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Tom Pidcock: I didn’t know where I was going on the Poggio descent

Tom Pidcock (Ineos Grenadiers) admitted that while his preparation for Milan-San Remo was compromised by a slight knee injury, he was happy with his 15th place on his debut in one of the sports big-five Monument Classics.

The British rider has enjoyed a stellar start to his WorldTour career with Ineos, taking third in Kuurne-Brussels-Kurrne followed by fifth in Strade Bianche. On Saturday, he and his Ineos team were front and center on the Cipressa and the Poggio with Luke Rowe and Filippo Ganna playing pivotal roles in the race.

It was the Italian world time trial champion who set a blistering pace on the Poggio with no one able to attack until he had peeled off. Pidcock was present in the small group that formed after Jullian Alaphilippe (Deceuninck-QuickStep) and last year’s winner Wout Van Aert (Jumbo-Visma) attacked towards the top of the climb, and the 21-year-old even put in his own attack on the iconic descent.

He was caught out, like everyone else, when eventual winner Jasper Stuyven (Trek-Segafredo) coming off the descent of the Poggio.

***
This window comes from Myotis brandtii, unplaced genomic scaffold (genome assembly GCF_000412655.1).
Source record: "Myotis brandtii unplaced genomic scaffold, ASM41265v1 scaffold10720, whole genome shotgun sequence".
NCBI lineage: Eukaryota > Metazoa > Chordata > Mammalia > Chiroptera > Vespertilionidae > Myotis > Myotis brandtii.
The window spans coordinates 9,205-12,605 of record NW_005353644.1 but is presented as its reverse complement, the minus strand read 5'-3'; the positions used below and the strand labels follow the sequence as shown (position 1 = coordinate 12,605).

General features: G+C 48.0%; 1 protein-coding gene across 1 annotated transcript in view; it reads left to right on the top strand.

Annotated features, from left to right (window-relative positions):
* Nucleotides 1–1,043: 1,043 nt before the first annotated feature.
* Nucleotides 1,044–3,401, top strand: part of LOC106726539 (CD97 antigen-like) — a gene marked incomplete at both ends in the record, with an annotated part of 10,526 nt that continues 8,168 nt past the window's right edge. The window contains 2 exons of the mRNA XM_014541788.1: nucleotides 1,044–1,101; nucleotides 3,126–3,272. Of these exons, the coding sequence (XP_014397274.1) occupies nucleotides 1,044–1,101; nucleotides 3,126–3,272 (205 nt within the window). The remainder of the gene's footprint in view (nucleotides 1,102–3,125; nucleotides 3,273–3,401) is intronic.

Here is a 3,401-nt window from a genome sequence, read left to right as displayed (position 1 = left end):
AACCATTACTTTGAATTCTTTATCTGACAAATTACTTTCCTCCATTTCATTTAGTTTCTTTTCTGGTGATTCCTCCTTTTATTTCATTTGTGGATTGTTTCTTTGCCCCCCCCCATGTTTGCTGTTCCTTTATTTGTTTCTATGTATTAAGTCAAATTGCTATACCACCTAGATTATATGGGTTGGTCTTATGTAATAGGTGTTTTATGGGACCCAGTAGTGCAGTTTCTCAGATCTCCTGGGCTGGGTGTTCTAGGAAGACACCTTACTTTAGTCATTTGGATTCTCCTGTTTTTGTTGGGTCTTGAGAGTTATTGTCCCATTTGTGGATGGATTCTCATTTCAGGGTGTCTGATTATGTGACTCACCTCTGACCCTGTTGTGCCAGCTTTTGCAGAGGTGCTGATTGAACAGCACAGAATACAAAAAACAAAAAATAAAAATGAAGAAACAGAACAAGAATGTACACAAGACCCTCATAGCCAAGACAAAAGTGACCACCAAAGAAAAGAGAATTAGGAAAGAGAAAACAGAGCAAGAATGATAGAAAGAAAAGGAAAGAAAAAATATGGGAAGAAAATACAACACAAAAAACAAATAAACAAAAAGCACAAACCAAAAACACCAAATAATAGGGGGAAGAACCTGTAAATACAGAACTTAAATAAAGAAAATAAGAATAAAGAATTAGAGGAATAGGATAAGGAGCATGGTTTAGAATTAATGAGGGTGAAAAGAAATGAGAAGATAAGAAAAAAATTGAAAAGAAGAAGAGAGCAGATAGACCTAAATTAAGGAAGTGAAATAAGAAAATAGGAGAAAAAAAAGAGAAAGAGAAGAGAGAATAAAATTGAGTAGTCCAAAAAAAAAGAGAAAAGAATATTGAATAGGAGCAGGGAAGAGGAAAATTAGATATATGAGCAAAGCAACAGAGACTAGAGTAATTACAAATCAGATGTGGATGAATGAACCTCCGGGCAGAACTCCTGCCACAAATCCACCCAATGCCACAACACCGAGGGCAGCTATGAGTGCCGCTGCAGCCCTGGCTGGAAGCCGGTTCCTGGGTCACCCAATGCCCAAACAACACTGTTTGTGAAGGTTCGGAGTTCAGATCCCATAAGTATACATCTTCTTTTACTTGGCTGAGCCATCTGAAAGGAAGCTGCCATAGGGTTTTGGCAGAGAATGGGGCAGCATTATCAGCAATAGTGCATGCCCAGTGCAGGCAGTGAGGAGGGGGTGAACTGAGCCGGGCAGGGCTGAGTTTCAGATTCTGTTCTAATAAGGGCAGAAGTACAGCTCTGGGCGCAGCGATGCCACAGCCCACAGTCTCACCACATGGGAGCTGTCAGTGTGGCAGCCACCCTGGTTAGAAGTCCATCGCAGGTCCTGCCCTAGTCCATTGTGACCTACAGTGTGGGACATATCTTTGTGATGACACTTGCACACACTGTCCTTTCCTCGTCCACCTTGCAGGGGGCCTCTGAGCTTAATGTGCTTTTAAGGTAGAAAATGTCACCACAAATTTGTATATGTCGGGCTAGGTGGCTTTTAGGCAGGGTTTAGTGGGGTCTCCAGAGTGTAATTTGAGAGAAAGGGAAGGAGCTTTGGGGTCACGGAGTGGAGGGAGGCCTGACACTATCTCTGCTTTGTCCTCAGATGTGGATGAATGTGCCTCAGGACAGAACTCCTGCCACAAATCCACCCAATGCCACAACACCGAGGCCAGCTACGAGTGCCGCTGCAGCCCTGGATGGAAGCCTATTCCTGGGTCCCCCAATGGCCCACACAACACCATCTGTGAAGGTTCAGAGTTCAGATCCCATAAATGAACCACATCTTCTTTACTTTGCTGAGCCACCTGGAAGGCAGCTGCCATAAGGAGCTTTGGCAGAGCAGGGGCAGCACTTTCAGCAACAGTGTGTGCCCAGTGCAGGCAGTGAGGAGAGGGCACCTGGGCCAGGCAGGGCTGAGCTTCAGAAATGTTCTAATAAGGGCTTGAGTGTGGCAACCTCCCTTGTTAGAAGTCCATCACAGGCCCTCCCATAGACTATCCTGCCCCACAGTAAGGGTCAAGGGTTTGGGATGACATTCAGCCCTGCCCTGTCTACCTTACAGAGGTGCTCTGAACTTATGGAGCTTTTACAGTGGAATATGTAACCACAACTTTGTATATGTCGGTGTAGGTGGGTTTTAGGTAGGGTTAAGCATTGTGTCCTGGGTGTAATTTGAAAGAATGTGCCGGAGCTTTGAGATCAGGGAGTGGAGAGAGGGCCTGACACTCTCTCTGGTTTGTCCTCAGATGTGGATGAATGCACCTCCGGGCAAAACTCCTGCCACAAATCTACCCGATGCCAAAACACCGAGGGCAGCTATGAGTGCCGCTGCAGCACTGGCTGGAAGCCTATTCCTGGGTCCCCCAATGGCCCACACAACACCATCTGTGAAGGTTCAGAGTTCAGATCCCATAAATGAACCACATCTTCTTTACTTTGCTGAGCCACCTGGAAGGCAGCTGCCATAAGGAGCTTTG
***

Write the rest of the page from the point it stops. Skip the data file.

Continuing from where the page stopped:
Pidcock finished 15th in a sprint finish on the Via Roma, pleased with the performance and that he learned a lot during his first WorldTour race of such length.

“It went alright to be fair. It’s my first Monument, 300 kilometres, and I wasn’t really supposed to be there in the final! But I felt really good and I’m pleased with it, for sure – but I want more. I learnt a lot, the team rode really well, and I’m happy,” he said.

Pidcock hadn’t raced since Strade Bianche, and didn’t take part in either of the typical Milan-San Remo warm up events – Paris-Nice or Tirreno Adriatico. A knee injury affected his training programme, and he admitted that his build-up had been less than ideal. 

“It’s been a difficult week with slight tendonitis in my knee which made it hard, mentally. I couldn’t do the training I was supposed to, so I didn’t come here with perfect preparation but I think I was pretty good on the day,” he said. 

Although Ineos were unable to put a rider in the top 10 and finish off the day with a result that equated to their dominant position they found themselves in on the final two climbs, Pidcock praised the efforts of his teammates. 

He explained why his attack on the descent of the Poggio may have failed to gain as much ground as he would have liked.

“The team rode so well for me and [Michal] Kwiatkowski and I were able to follow on the Poggio,” he said.

“Then I thought I’d try a little attack on the descent to see if they’d give me a gap but I didn’t really know where I was going! So that didn’t really work so well. I was a bit too far forward going into the final and the line came up on me fast, but overall I’m happy. It’s a good result to take into the cobbled Classics.”

Pidcock heads to Belgium next week for E3 Saxo Bank Classic and the start of a cobbles campaign that will run all the way through to Gent-Wevelgem and Dwars door Vlanderen.


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